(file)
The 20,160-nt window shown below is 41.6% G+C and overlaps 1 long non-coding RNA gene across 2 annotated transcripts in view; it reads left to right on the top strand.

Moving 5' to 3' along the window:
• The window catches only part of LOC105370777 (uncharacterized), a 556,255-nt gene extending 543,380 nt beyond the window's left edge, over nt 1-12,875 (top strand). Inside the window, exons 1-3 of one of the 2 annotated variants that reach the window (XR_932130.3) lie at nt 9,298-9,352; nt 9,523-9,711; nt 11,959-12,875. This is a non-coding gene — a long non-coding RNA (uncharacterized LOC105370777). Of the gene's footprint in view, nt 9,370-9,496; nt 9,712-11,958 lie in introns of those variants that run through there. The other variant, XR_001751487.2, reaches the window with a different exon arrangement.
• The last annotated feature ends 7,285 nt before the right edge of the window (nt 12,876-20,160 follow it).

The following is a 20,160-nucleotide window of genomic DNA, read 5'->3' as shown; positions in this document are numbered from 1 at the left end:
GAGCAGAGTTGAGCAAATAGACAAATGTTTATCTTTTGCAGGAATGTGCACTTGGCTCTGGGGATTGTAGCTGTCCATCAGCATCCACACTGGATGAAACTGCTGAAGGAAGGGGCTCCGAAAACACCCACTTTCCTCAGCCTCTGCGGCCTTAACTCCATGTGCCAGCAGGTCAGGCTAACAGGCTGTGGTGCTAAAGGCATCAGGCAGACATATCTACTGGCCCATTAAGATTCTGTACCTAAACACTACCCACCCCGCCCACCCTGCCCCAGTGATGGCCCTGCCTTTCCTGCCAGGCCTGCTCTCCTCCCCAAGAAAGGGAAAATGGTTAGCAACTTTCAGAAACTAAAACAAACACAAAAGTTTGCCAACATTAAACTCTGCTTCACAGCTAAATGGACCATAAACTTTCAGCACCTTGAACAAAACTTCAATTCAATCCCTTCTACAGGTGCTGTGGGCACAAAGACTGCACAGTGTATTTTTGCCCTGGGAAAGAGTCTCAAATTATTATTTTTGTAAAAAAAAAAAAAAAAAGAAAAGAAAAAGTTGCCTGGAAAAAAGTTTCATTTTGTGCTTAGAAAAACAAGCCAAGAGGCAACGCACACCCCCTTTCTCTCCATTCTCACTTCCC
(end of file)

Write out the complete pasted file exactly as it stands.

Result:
The 20,160-nt window shown below is 41.6% G+C and overlaps 1 long non-coding RNA gene across 2 annotated transcripts in view; it reads left to right on the top strand.

Moving 5' to 3' along the window:
• The window catches only part of LOC105370777 (uncharacterized), a 556,255-nt gene extending 543,380 nt beyond the window's left edge, over nt 1-12,875 (top strand). Inside the window, exons 1-3 of one of the 2 annotated variants that reach the window (XR_932130.3) lie at nt 9,298-9,352; nt 9,523-9,711; nt 11,959-12,875. This is a non-coding gene — a long non-coding RNA (uncharacterized LOC105370777). Of the gene's footprint in view, nt 9,370-9,496; nt 9,712-11,958 lie in introns of those variants that run through there. The other variant, XR_001751487.2, reaches the window with a different exon arrangement.
• The last annotated feature ends 7,285 nt before the right edge of the window (nt 12,876-20,160 follow it).

The following is a 20,160-nucleotide window of genomic DNA, read 5'->3' as shown; positions in this document are numbered from 1 at the left end:
GAGCAGAGTTGAGCAAATAGACAAATGTTTATCTTTTGCAGGAATGTGCACTTGGCTCTGGGGATTGTAGCTGTCCATCAGCATCCACACTGGATGAAACTGCTGAAGGAAGGGGCTCCGAAAACACCCACTTTCCTCAGCCTCTGCGGCCTTAACTCCATGTGCCAGCAGGTCAGGCTAACAGGCTGTGGTGCTAAAGGCATCAGGCAGACATATCTACTGGCCCATTAAGATTCTGTACCTAAACACTACCCACCCCGCCCACCCTGCCCCAGTGATGGCCCTGCCTTTCCTGCCAGGCCTGCTCTCCTCCCCAAGAAAGGGAAAATGGTTAGCAACTTTCAGAAACTAAAACAAACACAAAAGTTTGCCAACATTAAACTCTGCTTCACAGCTAAATGGACCATAAACTTTCAGCACCTTGAACAAAACTTCAATTCAATCCCTTCTACAGGTGCTGTGGGCACAAAGACTGCACAGTGTATTTTTGCCCTGGGAAAGAGTCTCAAATTATTATTTTTGTAAAAAAAAAAAAAAAAAGAAAAGAAAAAGTTGCCTGGAAAAAAGTTTCATTTTGTGCTTAGAAAAACAAGCCAAGAGGCAACGCACACCCCCTTTCTCTCCATTCTCACTTCCC